The world has changed dramatically in the last few years and there’s no doubt about it: we all had to learn to be brave – young and old alike. Navigating life – especially as young people growing up in a society that has been through so much recently – can be difficult. That’s why empowering kids with the tools to be strong, confident, and brave is so important. Here are some ways to help your kids develop bravery.
If you are at the doctor’s office and are nervous about it, do you want the nurse or doctor to act anxious or unprepared as well? Or, if you’re on a flight and pass through some turbulence, do you want to see the flight attendant assertively or showing that they are insecure or afraid? Just like you want professionals in life to demonstrate confidence and show that you’ll be okay, so should you also model this for your children. Your body language, facial expressions, tone of voice, and words all provide information for your child to help them see if you’re anxious or brave.
Teach critical thinking.
Worry is the opposite of bravery and teaching your child to think critically about what is making them worry or feel anxious is very important. Anxiety often involves thoughts about the unknown and feeling fearful about what that looks like. If you empower your kids to put a name to the thoughts that they’re having and encourage them to vocalize them with you, another trusted adult, or a friend rather than internalizing it, they have better control of their thoughts and less internal struggle.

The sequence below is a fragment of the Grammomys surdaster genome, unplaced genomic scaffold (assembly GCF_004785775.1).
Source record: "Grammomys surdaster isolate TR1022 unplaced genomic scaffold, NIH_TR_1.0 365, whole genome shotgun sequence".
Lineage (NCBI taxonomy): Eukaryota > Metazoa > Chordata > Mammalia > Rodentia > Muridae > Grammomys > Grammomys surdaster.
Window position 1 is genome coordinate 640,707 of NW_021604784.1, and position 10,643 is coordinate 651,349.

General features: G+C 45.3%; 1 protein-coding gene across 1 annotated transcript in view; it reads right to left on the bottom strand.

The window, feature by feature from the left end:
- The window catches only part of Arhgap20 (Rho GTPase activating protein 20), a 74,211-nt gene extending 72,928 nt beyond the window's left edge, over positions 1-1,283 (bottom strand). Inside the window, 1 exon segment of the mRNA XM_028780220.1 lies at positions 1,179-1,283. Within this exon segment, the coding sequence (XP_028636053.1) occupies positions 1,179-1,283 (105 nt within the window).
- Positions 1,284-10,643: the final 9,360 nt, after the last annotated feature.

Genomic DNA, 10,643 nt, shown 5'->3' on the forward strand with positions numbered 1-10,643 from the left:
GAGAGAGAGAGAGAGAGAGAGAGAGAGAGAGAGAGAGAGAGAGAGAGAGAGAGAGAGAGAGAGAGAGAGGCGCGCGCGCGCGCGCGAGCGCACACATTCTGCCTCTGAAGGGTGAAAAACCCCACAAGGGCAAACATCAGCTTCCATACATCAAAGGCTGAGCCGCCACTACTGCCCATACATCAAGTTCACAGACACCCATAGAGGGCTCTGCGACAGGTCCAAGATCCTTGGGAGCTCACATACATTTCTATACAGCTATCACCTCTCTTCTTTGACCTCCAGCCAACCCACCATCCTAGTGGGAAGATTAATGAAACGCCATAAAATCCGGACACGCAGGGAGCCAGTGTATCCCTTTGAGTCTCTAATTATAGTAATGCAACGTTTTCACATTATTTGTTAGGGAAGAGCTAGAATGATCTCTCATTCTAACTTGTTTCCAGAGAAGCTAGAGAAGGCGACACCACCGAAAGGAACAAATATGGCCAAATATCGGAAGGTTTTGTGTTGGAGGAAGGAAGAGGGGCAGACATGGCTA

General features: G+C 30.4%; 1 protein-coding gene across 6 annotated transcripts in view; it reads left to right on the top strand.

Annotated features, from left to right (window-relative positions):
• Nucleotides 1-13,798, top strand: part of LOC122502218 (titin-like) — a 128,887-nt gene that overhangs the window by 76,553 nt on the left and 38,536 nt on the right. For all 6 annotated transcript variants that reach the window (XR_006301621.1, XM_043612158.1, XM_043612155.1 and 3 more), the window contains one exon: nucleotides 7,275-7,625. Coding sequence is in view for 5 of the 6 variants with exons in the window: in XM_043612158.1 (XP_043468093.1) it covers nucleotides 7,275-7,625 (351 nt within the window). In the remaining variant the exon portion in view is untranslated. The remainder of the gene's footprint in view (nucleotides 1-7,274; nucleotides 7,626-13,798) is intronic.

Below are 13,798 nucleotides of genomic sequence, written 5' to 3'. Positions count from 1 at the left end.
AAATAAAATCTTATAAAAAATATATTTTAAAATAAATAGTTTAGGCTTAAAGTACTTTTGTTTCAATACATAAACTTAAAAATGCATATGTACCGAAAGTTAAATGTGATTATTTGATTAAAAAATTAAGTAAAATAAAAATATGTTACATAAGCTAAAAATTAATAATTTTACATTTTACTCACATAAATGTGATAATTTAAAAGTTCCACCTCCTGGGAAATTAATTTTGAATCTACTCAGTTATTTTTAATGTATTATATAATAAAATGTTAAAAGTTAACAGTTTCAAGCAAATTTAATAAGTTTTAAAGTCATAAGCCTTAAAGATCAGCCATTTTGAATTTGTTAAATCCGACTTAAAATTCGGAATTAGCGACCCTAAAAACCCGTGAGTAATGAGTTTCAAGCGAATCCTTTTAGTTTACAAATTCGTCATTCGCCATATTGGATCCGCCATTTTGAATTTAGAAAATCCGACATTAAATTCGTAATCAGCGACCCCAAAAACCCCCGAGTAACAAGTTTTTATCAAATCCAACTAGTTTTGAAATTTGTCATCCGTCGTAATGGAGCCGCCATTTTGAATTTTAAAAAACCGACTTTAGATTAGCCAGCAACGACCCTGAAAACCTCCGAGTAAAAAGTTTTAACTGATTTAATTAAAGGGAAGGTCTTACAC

For example, if you hear your children talking about a situation that they are nervous about, you could ask them ‘what could you do to handle this situation if XYZ happened?’ or ‘what small steps can you take to help you get through this bigger situation?’ Being brave means overcoming fear and taking a step in confidence, regardless of how you might feel otherwise. Critical thinking and external processing helps kids develop strategies and language that help them take ownership of their thoughts and ultimately, create a braver mindset.
Let them try to figure things out first.
Your child is stronger and more resilient than you might think. After you model bravery and then give them the tools and language that they need to act on it, let your children step out and take a risk. While it might be tempting, avoid jumping in to rescue them too soon. Instead, show that you trust them and that you are assured that they can handle their emotions or the situation that they are nervous about. When they see that they really CAN act brave, then it helps them build on that for future scenarios that arise.
Trials and difficult circumstances will happen in life, no matter what. To get through those times, be sure to teach kids that these things are temporary, that life is still full of incredible joys, and that brave behavior will help them become stronger.